PreHealth COVID-19 Resources

Pre-Health/Pre-Med students are often required to complete volunteer/shadowing hours as part of the application prerequisites to professional schools. In order to provide students with opportunities to complete hours, despite current conditions, the following list is compiled of a variety of opportunities for those looking to complete hours.  

Virtual Events 

Below are options for virtual events for pre-health/pre-med students. These events include online programs, career fairs, expos, and more that students can attend, ask questions, seek career and/or volunteer/shadowing opportunities, and more. These are great to attend for resources, networking, and exploration.  

Virtual Courses/Webinars/Programs: 

Listed here are courses, webinars, and programs from an assortment of hosts and universities. These are great for students that want or need refreshers on specific topics, are studying for admission tests, are looking to add certifications to their resume, and more.  

Volunteer or Job Shadow Virtually 

While in-person opportunities may be limited at this time, here are some common virtual volunteering opportunities. It is important to remember to keep track of your hours and what you do. You will need to reflect on what you have accomplished, the skills you have developed, and be prepared to talk about how these opportunities influenced you and make you a better professional.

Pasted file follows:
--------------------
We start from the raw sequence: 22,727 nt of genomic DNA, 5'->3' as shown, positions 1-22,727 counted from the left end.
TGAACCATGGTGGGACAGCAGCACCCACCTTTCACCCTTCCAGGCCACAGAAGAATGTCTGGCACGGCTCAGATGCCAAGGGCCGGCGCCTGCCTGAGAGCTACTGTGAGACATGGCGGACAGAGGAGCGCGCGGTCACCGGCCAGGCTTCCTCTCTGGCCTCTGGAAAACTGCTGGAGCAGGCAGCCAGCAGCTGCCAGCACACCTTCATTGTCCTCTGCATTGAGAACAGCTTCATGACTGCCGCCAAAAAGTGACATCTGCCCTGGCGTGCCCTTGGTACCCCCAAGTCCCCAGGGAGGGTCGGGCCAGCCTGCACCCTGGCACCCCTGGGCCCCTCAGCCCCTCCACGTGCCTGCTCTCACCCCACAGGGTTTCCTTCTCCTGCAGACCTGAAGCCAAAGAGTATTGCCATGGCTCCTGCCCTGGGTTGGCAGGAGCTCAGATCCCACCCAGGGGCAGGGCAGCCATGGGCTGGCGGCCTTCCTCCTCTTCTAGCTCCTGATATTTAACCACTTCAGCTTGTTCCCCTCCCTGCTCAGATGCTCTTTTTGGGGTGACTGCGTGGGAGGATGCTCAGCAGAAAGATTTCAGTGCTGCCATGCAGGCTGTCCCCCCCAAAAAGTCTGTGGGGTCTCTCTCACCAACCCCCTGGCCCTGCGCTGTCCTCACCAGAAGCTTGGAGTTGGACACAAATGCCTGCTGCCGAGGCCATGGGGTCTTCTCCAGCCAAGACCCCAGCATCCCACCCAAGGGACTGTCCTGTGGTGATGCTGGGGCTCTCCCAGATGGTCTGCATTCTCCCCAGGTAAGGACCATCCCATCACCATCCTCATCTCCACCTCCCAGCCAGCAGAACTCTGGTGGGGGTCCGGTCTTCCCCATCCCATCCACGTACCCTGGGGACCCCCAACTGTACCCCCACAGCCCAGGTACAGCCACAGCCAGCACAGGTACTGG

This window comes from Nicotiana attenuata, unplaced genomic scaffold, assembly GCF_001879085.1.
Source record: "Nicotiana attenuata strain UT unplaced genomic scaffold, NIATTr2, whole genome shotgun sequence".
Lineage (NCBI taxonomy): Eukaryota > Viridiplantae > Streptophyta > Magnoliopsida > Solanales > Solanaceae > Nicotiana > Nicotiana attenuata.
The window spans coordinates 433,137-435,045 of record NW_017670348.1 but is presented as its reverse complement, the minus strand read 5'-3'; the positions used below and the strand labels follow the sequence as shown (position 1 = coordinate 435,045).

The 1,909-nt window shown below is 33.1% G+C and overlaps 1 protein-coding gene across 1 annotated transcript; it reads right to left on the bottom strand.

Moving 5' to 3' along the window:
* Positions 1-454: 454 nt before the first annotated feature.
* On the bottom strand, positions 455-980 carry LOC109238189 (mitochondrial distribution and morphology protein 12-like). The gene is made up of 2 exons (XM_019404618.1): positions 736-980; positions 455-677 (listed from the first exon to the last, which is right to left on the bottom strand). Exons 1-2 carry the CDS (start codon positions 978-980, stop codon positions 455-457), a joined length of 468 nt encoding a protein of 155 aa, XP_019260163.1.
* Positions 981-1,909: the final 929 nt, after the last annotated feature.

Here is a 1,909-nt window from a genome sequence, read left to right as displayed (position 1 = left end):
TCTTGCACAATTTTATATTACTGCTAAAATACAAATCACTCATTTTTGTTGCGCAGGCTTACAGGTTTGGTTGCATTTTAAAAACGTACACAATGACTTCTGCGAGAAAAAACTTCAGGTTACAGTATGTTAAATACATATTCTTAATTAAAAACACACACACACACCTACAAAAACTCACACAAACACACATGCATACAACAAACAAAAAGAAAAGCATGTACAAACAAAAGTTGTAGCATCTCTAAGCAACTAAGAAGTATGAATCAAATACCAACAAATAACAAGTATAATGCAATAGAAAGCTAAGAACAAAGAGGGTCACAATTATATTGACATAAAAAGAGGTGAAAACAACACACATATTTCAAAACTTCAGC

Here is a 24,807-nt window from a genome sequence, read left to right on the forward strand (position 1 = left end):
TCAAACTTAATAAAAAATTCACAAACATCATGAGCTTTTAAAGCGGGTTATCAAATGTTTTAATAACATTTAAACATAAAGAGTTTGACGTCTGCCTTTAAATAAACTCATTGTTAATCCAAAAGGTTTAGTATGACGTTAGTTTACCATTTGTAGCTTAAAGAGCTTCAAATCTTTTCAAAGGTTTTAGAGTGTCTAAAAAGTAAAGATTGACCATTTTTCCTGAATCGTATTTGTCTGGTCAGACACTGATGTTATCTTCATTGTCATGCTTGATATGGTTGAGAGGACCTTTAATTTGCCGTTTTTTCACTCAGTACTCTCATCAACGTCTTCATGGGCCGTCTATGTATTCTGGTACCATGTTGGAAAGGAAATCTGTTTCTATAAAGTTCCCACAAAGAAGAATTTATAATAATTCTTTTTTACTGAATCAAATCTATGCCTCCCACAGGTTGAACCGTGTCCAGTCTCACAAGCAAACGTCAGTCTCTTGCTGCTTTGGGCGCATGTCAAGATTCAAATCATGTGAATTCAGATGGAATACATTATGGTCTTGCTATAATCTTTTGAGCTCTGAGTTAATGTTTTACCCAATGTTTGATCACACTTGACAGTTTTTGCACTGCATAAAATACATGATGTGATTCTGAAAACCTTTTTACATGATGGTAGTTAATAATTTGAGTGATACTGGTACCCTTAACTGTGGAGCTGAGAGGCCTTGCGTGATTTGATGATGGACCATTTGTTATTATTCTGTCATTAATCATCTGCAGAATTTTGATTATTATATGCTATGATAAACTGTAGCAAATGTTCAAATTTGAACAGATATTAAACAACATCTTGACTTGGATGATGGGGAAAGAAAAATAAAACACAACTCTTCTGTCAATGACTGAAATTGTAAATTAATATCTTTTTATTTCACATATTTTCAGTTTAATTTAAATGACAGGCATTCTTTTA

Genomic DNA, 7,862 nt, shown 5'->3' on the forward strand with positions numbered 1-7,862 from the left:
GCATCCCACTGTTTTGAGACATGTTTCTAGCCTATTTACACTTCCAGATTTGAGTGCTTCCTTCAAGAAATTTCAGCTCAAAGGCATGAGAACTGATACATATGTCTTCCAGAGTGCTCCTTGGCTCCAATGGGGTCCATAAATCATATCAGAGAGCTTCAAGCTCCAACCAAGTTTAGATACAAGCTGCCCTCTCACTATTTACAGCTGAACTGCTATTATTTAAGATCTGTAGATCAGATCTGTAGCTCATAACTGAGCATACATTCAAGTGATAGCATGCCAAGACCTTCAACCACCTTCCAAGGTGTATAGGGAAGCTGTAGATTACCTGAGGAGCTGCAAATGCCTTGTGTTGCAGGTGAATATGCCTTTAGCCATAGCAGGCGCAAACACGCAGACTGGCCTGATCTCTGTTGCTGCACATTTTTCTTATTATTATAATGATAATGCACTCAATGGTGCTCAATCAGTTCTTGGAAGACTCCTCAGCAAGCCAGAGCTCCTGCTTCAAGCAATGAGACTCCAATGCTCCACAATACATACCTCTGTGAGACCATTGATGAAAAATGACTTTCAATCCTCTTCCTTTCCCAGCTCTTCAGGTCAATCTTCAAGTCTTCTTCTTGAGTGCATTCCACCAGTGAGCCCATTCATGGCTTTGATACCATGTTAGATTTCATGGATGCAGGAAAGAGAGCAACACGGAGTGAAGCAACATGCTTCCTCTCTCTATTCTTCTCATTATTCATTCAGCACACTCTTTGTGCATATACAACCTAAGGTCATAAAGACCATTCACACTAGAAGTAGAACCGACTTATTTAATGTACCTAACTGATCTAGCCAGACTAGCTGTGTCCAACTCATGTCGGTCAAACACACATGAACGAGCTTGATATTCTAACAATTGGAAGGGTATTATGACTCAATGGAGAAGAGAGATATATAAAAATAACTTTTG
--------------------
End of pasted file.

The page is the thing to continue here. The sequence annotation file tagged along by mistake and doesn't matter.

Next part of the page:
• Be an active, helpful member of your home community. Volunteer to cover childcare needs for neighbors or to check in (by phone/from a distance) on the elderly. If you are part of a religious community, see if there are ways that you can provide support through them. Check with organizations where you have volunteered in the past to see if you can step back into previous roles.  
  • Operation Warm has a list of 25 ways to volunteer virtually 
  • invites volunteers to provide online tutoring to “bridge gaps in language, higher education, and professional skills training for conflict-affected individuals” 
  • Places to g’s nine places to volunteer online and make a real impact 
  • Use, or to seek other local options but be ready for slow responses.  
  • Idealist article: Nine ways to help others during the coronavirus pandemic 
  • Look into the volunteer National Medical Reserves Corps branch near you 
  • Donate blood and volunteer to help the Red Cross address blood delivery and donation support needs in your community. (Remote volunteering options exist for those at high risk.)